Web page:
Organized Compassion

Jean-François_Millet_-_Gleaners_-_Google_Art_Project_2As I mentioned in last week’s post, this year I’m trying to live an extroverted Lent. I”m an introvert, so each year I tend to adopt ‘private’ Lent disciplines: fasting, meditation, prayer, reading, diet discipline etc. etc. But I’m not only called to love God with all my heart; I’m called to love my neighbour as myself as well. And somehow, my Lent disciplines in this area never really amount to very much. So this year I’m trying to journal every day (I know, it’s an introverted thing!) about how I’m connecting with people and living out compassion in a practical way. So far the results are mixed at best, but I’m going to keep at it. Truth be told, my most persistent sins are selfishness and laziness, so I can’t afford to give up!

In that respect, a passage from this morning’s One Year Bible readings brought a smile to my face. It’s found in Leviticus 23, a chapter which is all about the various religious festivals Israel was supposed to observe—sabbaths, Passover, Trumpets, Yom Kippur, Weeks  etc. When the passage gets to the Feast of Weeks (a harvest festival), it describes the various offerings the priest is supposed to present to the Lord, but then comes this lovely little note:

“When you harvest the crops of your land, do not harvest the grain along the edges of your fields, and do not pick up what the harvesters drop. Leave it for the poor and the foreigners living among you. I am the Lord your God.” (Leviticus 23.33 NLT)

This is the only non-liturgical and non-ceremonial note in the chapter, so it stands out. The authors of Leviticus are generally assumed by modern scholars to be the priests of Israel, people who spent their whole lives in liturgy and sacrifice. But here they acknowledge that part of the worship we offer to God is to care for those among us who are in trouble.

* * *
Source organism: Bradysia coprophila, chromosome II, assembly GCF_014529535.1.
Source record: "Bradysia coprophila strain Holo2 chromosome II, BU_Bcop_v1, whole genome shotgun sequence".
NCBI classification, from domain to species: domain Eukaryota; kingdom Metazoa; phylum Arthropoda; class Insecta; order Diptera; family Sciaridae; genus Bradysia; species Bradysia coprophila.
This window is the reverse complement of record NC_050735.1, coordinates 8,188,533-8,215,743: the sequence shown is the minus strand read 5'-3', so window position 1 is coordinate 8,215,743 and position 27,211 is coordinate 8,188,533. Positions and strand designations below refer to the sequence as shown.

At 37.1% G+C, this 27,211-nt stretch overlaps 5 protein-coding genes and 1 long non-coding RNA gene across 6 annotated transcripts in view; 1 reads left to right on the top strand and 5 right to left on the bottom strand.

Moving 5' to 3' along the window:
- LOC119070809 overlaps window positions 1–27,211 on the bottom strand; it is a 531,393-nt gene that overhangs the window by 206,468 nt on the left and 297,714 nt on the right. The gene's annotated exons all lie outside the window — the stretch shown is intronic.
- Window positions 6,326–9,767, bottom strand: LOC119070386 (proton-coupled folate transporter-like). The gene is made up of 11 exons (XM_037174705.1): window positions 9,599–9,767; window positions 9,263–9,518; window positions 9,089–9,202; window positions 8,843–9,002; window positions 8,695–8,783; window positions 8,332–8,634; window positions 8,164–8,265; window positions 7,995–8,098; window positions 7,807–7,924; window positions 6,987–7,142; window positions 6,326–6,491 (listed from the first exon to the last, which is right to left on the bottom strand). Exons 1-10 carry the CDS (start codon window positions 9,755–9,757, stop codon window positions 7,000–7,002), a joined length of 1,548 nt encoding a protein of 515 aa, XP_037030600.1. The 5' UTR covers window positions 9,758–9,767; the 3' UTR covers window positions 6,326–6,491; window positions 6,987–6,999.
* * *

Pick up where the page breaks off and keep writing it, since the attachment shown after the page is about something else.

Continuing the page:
Nowadays some people would see this as a bad idea: “We’re just encouraging those folks to be parasites!” Others, who advocate efficiency and belt-tightening, wouldn’t be able to see any further than the impact on their bottom line: “This is going to cut into our profits for the year!”

I like the fact that in this scripture passage, the poor and the foreigners don’t have to pass any kind of test. The authors may be aware that clever people can manipulate the system, but they don’t mention it. It’s not my business to judge people. It’s my business to love them.

I’m reminded of a story about C.S. Lewis. One day he gave some money to a poor beggar, and one of his friends scolded him for it. “He’ll just spend it on drink!” “Yes,” Lewis replied, “but if I’d kept it, I would have spent it on drink!”

I’m not a farmer, so I can’t leave the edges of my field for the gleaners. What’s the equivalent for me? Is it to make sure I always have spare cash in my pocket to give to those who ask? The bottom line is that my generosity needs to cut into my profits. In another passage in one of his books, Lewis says that the only safe rule about giving to the poor is that it needs to impact my lifestyle. There should be things I’d like to do, that I can’t do because of my giving. Until I reach that point, I’m not really being generous.

At this point I’m going to stop writing. Others who I love and admire are a lot further along this path than I am. I’m going to end with what to me have always been the most challenging words Jesus ever spoke, and this morning I’m speaking them to myself: “Now that you know these things, God will bless you for doing them.” (John 13.17 NLT).

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